Disney's AI research division has developed a hybrid method for movie-quality facial simulation, combining the strengths of facial neural rendering with the consistency of a CGI-based approach.
The pending paper is titled Rendering with Style: Combining Traditional and Neural Approaches for High Quality Face Rendering, and is previewed in a new 10-minute video at the Disney Research YouTube channel (embedded at end of this article*).
As the video notes, neural rendering of faces (including deepfakes) can produce far more realistic eyes and mouth interiors than CGI is capable of, while CGI-driven facial textures are more consistent and suitable for cinema-level VFX output.
Therefore Disney is experimenting with letting NVIDIA's StyleGan2 neural generator handle the surrounding features of a face and the ‘life-critical' elements such as eyes, while superimposing consistent CGI facial skin and related elements into the output.
The video makes a tacit reference to frequent criticism of the inauthenticity and ‘uncanny valley' effect of the CGI recreation of late British Star Wars actor Peter Cushing in Rogue One (2016), conceding:
‘[There's] still a huge gap between what people can easily capture and render versus final photorealistic digital doubles, complete with hair, eyes and inner mouth. To close this gap, it usually takes a lot of manual work from skilled artists.'
In truth, even the most modern facial capture systems do not even attempt to recreate eyes, mouth interiors or hair, which either have issues of authenticity in such techniques (eyes) or else of temporal consistency (hair).
The hybrid approach is also a benefit with relighting – a notable challenge for neural rendering of faces, since CGI skin superimpositions can be more easily relit.
In more challenging environments, such as exterior shoots, the researchers have developed a method of inpainting around a kind of demilitarized zone surrounding the person being ‘created'.
The video notes:
‘[The] neural render does not match the background constraint perfectly. – it's only meant as a guide, since optimizing for realistic human components like the hair, eyes and teeth is the main goal. More challenging is to try and maintain a consistent identity, while changing the environment lighting.'
Creating CGI Meshes From Neural Renders
The research team have also developed a variational autoencoder trained on a (unspecified) large database of 3D face images, and claims that it can produce ‘random but plausible' 3D face meshes from ground truth data.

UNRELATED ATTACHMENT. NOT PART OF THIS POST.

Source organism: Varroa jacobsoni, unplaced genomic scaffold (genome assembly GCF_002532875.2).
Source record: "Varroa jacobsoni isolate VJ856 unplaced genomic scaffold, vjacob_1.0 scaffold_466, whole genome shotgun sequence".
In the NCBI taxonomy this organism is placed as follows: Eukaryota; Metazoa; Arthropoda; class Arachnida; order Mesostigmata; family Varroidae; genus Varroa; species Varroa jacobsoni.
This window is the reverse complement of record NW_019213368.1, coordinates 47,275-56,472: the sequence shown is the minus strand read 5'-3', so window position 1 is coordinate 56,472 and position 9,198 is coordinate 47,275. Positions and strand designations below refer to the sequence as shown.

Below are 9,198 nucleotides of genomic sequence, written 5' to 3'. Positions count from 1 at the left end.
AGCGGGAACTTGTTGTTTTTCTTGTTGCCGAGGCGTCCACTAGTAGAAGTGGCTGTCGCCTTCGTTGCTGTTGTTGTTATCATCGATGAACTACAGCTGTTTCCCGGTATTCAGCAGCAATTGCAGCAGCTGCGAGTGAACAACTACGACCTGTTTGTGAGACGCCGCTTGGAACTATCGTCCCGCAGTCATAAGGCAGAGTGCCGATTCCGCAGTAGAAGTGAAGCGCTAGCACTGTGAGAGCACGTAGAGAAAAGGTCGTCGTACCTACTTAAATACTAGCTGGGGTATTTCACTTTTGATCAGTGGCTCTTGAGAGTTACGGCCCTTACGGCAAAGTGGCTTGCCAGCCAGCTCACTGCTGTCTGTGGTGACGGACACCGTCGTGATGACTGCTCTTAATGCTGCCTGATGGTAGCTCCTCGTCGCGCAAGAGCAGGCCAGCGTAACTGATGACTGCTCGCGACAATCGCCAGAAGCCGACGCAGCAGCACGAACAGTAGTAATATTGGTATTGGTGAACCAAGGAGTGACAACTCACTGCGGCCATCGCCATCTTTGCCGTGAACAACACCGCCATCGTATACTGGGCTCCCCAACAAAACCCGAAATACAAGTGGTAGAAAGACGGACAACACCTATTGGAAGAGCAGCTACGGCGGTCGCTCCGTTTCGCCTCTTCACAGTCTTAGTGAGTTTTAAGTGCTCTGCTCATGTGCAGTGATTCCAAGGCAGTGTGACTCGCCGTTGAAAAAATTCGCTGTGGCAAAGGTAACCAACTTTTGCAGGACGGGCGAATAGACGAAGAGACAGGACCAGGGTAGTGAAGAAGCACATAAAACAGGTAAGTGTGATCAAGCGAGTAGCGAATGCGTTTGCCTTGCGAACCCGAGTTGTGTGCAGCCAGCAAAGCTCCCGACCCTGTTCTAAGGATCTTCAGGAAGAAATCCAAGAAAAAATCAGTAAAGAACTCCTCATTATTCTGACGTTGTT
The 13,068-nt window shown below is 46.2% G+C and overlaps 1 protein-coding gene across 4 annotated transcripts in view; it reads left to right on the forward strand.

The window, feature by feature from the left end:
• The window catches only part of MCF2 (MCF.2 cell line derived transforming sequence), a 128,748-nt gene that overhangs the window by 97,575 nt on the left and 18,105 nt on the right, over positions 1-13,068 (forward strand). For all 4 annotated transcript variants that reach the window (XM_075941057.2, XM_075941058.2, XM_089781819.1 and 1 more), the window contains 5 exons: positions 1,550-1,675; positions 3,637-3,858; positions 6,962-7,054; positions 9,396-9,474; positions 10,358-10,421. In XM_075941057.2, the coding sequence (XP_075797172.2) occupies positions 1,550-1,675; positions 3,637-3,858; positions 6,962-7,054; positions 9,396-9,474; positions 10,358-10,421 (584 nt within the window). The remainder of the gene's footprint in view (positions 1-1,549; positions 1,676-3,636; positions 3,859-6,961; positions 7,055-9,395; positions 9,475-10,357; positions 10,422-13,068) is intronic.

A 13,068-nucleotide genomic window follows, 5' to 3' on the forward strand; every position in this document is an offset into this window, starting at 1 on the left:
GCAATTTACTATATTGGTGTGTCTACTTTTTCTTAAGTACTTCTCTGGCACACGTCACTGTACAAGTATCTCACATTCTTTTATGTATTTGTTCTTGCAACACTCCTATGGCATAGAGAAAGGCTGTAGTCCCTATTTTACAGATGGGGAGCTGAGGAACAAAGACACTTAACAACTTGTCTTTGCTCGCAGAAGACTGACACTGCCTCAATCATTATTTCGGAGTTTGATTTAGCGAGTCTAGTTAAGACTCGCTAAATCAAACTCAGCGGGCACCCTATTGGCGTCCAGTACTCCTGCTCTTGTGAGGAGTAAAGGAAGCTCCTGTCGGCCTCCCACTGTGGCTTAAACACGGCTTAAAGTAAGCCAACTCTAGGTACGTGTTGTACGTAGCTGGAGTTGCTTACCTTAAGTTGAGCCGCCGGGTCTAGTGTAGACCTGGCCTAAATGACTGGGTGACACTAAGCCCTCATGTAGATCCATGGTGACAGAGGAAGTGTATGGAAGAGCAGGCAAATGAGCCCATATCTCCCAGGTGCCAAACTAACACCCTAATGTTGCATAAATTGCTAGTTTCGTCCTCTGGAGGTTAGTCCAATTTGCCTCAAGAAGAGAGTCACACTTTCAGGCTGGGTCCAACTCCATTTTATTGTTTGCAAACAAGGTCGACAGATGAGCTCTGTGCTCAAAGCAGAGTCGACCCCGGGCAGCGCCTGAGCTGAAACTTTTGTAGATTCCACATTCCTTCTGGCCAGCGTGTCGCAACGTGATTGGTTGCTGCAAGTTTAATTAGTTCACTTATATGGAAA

There are limitations for this research to overcome, including the difficulty in getting hair to stay temporally consistent in the neural renderings, and the video (see below) shows several examples of rapidly mutating hair in an otherwise consistent pan around a CGI/neural face.
Temporal consistency in neural video rendering is a far wider problem than just Disney's, and it seems likely that later iterations of this system may resort to adding hair ‘in post', or various other possible approaches to hair generation than hoping a novel neural approach will eventually solve it.
Uses for Dataset Generation
‘[Every] photorealistic result we generate has an underlying corresponding geometry, and appearance maps, rendered from unknown camera viewpoints with known illumination. This ‘ground truth' information can be vital for training downstream applications, such as monocular, 3D face reconstruction, facial recognition, or scene understanding. And so every results render could be considered a data sample, and we can generate many variations of many different individuals.
‘Furthermore, even for a single person rendered in a single expression with a single viewpoint and illumination, we can generate random variations of the photo-real render by varying the randomization seed during optimization.'
The researchers note that this diversity of configurable output could be useful in training facial recognition applications, concluding:
‘[Our] method is able to leverage current technology for facial skin capture, modeling and rendering, and automatically create complete photorealistic face renders that match the desired identity, expression and scene configuration. This approach has applications and facial rendering for film and entertainment, saving manual artists labor and also for data generation in different fields of deep learning.'
For a deeper look at the new approach, check out the 10-minute video released today:
* The original video link was substituted for another apparently identical one 8 hours after this article was published. I changed all relevant links, as there is no trace of the original video.
8:24 GMT+2 – Replaced video, as it was switched out by the Disney Research YouTube channel for some reason.